Sealing The Garage Can Present New Danger
Carbon monoxide in a closed garage is a deadly combination.
In an area where combustible materials are readily present and used, proper ventilation becomes a key component of safety. Ventilation, not insulation, becomes critical. This is especially the case in an attached garage area.
Inspectors warn against insulating a garage like a home, because of the issue of carbon dioxide from combustible materials.
The following dramatizations show Carbon Monoxide poisoning in the home.
An April 30, 2010 death in Sudbury, MA happened when a generator was operated during the night in an attached garage without proper ventilation.
The following dramatization shows a home fire, an electrical short closing the garage door, a child hiding in a vehicle inside the smoke-filled garage, and the rescue of the child.
CO Is A Silent Killer
It is odorless and colorless, but lethal.
Carbon Monoxide is the most toxic substance most people will ever come into contact with in their daily lives--- in the home, at work, garage, car, and boat.
Each year in America, unintentional carbon monoxide poisoning claims more than 400 lives and sends another 20,000 people to hospital emergency rooms for treatment.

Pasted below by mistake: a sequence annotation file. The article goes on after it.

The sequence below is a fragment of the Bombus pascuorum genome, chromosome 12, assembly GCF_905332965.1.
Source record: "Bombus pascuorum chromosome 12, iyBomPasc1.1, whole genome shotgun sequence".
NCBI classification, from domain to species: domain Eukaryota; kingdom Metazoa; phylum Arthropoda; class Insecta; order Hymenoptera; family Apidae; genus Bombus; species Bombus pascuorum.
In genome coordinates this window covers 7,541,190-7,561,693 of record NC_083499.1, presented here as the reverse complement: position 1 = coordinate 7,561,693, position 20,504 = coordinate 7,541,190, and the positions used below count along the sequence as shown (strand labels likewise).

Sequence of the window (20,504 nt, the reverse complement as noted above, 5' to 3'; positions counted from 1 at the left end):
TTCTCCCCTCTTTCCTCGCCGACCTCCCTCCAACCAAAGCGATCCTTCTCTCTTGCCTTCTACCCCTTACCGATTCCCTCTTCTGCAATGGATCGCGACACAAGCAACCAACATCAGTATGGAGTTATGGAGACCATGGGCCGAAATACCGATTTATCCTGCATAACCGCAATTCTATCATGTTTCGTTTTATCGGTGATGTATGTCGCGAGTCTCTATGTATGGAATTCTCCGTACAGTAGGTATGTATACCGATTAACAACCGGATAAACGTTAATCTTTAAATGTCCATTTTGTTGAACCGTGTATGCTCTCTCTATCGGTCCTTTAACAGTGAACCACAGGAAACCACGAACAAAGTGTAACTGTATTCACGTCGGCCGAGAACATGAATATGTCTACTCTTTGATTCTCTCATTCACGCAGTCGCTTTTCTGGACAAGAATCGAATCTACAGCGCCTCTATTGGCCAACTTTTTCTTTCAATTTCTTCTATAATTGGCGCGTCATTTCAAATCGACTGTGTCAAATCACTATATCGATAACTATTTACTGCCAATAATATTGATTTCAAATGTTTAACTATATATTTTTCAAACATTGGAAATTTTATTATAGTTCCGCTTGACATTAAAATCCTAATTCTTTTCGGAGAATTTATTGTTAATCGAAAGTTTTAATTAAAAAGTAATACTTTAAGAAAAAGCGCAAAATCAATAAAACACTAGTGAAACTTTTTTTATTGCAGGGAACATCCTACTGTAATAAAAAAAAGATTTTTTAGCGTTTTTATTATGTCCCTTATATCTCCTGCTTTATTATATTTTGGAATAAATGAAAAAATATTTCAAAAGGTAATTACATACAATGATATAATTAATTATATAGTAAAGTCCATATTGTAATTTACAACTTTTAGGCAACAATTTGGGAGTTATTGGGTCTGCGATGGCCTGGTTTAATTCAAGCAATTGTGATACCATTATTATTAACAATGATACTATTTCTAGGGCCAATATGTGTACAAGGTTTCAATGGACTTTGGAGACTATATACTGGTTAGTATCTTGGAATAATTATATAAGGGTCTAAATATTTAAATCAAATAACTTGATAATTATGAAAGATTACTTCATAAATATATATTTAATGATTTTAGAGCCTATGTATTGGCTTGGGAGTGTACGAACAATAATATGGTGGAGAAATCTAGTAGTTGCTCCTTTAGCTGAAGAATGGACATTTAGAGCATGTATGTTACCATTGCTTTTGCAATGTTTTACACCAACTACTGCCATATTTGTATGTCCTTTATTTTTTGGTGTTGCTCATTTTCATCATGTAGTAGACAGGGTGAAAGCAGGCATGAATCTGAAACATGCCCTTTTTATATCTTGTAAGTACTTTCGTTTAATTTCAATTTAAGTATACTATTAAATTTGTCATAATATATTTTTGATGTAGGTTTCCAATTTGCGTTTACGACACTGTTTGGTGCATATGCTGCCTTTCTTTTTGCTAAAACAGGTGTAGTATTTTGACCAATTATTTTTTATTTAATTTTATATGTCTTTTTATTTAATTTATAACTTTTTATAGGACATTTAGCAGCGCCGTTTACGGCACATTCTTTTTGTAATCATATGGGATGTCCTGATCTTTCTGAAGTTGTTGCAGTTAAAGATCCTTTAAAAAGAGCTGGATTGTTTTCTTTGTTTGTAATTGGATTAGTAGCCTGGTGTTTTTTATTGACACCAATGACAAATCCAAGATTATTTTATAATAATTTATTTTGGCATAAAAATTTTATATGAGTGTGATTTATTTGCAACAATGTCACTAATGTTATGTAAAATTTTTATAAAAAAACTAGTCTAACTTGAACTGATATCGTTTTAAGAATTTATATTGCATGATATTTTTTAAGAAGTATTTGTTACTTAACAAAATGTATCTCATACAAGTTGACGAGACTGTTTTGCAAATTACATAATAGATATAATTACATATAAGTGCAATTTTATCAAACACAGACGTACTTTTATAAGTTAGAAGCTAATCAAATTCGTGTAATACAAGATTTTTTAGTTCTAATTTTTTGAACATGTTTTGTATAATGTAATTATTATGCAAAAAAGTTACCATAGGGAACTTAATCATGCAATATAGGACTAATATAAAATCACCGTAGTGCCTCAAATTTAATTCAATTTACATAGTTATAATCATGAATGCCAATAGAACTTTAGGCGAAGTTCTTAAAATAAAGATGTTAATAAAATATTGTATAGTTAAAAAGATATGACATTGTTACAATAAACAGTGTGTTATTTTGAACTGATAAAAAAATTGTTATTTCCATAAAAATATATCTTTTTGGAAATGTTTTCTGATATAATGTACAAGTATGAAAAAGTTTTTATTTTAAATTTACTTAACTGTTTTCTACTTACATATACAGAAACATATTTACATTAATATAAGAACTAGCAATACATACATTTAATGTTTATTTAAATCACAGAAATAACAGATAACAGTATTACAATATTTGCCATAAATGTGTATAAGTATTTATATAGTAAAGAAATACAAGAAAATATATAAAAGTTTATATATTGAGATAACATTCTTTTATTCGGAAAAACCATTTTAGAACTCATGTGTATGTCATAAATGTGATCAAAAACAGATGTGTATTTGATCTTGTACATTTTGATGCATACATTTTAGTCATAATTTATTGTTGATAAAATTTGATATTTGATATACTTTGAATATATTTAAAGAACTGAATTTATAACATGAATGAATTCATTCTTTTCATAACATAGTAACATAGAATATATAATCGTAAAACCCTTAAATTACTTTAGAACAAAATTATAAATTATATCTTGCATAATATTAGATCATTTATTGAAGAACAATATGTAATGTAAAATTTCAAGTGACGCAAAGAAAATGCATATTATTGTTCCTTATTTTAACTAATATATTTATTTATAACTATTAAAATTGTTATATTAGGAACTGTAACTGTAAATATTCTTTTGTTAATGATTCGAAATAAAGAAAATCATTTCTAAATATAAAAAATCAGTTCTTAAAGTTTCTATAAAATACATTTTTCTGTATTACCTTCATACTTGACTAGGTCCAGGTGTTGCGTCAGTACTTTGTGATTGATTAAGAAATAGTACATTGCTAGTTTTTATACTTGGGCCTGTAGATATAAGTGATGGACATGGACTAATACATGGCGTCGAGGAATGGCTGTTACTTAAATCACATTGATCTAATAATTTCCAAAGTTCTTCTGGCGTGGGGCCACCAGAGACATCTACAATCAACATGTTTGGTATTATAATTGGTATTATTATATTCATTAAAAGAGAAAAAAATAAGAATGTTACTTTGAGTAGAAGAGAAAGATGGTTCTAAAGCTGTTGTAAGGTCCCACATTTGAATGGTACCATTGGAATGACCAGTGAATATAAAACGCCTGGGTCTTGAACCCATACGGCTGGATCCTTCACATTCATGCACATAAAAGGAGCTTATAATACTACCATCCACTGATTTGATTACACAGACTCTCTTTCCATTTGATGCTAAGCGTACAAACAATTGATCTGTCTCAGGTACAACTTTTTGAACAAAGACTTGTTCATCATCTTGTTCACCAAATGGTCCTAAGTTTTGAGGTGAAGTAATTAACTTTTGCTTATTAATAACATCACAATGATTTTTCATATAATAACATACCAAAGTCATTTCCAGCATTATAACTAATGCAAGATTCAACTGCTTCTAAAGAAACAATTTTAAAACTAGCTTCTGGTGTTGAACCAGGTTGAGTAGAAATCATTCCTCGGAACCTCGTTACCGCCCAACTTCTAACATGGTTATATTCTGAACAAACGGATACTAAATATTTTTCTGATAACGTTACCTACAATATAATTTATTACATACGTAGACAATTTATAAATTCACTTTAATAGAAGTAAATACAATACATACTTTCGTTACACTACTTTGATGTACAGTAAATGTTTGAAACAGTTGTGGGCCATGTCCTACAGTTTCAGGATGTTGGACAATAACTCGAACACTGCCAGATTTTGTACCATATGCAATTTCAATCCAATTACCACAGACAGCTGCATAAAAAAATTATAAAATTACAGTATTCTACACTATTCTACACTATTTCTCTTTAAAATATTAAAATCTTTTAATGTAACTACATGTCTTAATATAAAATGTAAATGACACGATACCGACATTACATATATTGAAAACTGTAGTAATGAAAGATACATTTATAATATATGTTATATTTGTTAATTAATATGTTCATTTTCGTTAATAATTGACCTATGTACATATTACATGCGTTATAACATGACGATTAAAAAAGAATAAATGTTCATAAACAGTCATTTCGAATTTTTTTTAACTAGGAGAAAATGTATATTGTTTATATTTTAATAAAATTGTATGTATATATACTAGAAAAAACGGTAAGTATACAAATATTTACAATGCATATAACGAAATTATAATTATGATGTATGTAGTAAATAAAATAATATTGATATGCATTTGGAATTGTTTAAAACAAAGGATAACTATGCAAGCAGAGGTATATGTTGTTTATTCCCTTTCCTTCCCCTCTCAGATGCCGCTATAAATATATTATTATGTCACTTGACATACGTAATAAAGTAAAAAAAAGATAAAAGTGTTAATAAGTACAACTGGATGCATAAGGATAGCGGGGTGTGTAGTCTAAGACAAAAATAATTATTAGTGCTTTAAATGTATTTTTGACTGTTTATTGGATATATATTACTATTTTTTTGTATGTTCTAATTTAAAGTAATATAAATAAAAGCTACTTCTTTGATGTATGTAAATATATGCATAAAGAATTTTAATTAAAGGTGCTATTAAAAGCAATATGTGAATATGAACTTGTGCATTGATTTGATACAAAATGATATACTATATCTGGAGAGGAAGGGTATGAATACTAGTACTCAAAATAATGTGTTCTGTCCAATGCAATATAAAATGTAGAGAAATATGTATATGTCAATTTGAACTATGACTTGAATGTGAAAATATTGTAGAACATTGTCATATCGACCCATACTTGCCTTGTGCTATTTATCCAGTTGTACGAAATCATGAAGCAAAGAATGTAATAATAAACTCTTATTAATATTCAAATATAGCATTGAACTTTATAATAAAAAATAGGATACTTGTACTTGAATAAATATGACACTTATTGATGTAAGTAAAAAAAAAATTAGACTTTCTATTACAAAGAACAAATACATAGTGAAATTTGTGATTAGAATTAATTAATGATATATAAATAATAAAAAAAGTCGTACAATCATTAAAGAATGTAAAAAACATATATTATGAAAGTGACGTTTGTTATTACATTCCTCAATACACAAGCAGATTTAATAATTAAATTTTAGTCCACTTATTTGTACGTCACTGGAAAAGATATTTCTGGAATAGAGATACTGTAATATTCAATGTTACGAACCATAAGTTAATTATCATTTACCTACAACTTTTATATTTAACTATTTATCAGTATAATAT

Because it is impossible to see, taste or smell the toxic fumes, CO can kill you before you are aware it is in your home. At lower levels of exposure, CO causes mild effects that are often mistaken for the flu. These symptoms include headaches, dizziness, disorientation, nausea and fatigue. The effects of CO exposure can vary greatly from person to person depending on age, overall health and the concentration and length of exposure.
Is It Simple...
The solution to potential carbon monoxide poisoning may seem too simple to believe.
All you have to do is properly ventilate a garage, following existing building codes, and avoid the temptation to treat the garage like a home----with insulation to make it snug.
Garage door insulation can be a misapplied value, because there should be proper ventilation in any area where combustible materials may be stored or used.